By Richard Bogoroch
October 25, 2005
Illnesses such as chronic fatigue, chronic pain and fibromyalgia present inherent difficulties in trying such cases due to several factors:
- widespread skepticism of the existence of these conditions within the medical community;
- onset of severe and disabling symptoms even following a relatively minor traumatic incident; and,
- the absence of “objective” physical findings to substantiate the plaintiff’s symptoms and resultant disability.
The challenge posed to plaintiff’s counsel is to develop the plaintiff’s case using highly qualified and experienced experts and to present the case in a manner which demonstrates powerfully and convincingly the plaintiff’s disability. To do so, plaintiff’s counsel must understand the nature of these conditions and marshall the evidence necessary to establish the legitimacy of the plaintiff’s condition. Further, counsel must be aware of the challenges to be faced and must be able to neutralize the impact of the defence experts and, ultimately, to persuade the trier of fact to award the plaintiff fair compensation for his or her losses.
Despite the inherent limitations in trying cases involving chronic fatigue, chronic pain and fibromyalgia, there have been recent judicial decisions that have improved the situation of employees suffering from such illnesses.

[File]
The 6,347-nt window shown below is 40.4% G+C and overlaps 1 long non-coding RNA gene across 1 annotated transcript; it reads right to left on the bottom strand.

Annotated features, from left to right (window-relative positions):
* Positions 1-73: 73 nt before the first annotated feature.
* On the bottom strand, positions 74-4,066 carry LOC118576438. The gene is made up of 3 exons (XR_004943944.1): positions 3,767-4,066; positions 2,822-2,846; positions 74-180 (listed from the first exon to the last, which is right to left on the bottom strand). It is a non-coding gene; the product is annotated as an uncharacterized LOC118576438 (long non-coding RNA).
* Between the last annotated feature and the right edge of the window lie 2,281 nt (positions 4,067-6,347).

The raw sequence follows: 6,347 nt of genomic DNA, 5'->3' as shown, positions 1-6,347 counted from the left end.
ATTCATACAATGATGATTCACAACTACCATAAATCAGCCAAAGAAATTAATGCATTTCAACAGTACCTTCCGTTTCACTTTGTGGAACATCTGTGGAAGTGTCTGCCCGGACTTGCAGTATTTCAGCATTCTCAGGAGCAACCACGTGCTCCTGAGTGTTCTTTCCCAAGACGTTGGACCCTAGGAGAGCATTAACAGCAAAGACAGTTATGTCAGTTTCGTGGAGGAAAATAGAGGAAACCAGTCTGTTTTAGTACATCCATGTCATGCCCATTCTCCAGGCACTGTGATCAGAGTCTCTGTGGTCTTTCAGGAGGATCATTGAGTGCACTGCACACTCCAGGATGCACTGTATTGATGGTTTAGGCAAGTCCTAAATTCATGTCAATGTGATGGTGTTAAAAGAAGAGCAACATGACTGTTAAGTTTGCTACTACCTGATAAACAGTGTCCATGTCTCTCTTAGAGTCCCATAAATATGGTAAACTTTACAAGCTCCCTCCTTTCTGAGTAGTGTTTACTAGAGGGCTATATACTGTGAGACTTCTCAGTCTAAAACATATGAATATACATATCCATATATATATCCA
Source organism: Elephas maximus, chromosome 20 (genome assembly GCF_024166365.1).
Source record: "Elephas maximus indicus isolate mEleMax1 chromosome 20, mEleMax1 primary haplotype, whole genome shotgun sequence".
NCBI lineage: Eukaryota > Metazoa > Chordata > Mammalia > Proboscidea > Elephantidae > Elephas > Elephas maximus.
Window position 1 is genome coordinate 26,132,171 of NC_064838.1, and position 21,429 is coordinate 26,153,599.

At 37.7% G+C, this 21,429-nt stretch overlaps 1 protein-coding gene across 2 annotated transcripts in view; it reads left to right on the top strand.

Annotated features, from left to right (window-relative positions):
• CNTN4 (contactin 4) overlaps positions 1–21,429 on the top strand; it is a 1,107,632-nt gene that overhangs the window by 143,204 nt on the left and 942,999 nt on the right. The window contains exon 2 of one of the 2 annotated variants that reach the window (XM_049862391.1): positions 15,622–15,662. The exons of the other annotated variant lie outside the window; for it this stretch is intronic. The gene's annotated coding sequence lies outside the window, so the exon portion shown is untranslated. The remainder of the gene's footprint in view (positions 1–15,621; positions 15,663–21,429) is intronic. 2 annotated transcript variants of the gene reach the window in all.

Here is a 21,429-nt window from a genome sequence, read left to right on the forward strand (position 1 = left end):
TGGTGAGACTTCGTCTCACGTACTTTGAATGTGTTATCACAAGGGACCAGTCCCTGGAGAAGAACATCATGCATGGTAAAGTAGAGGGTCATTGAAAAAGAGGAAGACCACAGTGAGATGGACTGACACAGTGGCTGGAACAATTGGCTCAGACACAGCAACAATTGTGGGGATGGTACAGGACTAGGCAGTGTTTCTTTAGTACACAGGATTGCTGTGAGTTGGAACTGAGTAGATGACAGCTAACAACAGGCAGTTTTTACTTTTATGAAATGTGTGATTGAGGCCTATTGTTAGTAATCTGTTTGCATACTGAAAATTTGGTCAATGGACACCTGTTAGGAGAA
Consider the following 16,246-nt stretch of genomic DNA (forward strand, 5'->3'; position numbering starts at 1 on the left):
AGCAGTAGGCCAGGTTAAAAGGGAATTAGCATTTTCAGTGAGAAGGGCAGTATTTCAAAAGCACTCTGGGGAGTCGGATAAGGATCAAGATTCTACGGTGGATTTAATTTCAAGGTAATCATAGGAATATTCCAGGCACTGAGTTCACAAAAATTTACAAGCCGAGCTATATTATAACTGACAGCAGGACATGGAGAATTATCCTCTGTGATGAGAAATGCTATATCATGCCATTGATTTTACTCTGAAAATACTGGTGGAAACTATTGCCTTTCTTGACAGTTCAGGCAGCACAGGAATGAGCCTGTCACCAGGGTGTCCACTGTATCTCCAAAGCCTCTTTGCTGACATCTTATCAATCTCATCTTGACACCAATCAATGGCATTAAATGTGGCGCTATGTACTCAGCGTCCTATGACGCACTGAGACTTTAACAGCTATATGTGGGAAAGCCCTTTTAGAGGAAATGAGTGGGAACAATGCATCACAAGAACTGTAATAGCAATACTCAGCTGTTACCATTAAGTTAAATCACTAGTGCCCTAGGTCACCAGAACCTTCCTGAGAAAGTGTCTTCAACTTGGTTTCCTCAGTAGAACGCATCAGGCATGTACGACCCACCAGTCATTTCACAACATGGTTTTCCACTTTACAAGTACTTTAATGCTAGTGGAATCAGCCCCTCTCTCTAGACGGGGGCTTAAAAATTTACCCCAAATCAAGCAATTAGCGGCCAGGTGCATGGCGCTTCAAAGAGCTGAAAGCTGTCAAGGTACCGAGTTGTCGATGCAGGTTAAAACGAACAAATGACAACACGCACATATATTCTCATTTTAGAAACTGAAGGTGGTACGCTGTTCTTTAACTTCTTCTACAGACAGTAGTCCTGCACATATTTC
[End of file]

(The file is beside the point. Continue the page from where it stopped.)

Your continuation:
In Nova Scotia (Workers’ Compensation Board) v. Martin1, the Supreme Court held that the workers’ compensation scheme of Nova Scotia unjustly discriminated against injured workers suffering from chronic pain in that it excluded chronic pain from the application of the general compensation provisions. The Court held that the equality provisions of the Charter of Rights and Freedoms were infringed and, for this reason, held that the challenged provisions of the workers’ compensation scheme were of no force or effect.
Furthermore, a review of recent judicial decisions pertaining to chronic fatigue, chronic pain and fibromyalgia indicates that the courts in Canada are willing to recognise that such illnesses can be triggered by trauma arising in a variety of different settings, and that the illnesses can be triggered following relatively minor traumatic incidents. Canadian courts have held that, despite the lack of “objective” physical findings, such conditions can create entitlement to employment-related disability benefits, if the disability is supported by medical opinions. In Britt v. Zagjo Holdings Ltd.,2 the Court concluded that the plaintiff’s fibromyalgia condition was caused by the slip and fall trauma that the plaintiff suffered, as the linkage had been shown by doctors in “compelling and incontrovertible detail”.
Further, in Fidler v. Sun Life Assurance Co. of Canada,3 the Court recognised that the plaintiff’s acute kidney infection lead to chronic fatigue, thereby entitling the Plaintiff to long-term disability benefits. Also, in Swain v. Moore Estate,4 the Court held that the plaintiff’s chronic pain, post-traumatic stress syndrome and fibromyalgia were caused by the motor vehicle accident in which she was involved.
*I am grateful for the assistance of my associates, Ms. Tripta Chandler and Ms. Christina Gural, in the preparation of this paper.
1Nova Scotia (Workers’ Compensation Board) v. Martin,  S.C.R. 504.
2Britt v. Zagjo Holdings Ltd.,  O.J. No. 1014.
3Fidler v. Sun Life Assurance Co. of Canada (2004), 196 B.C.A.C. 130.
4Swain v. Moore Estate,  O.J. No. 1628.
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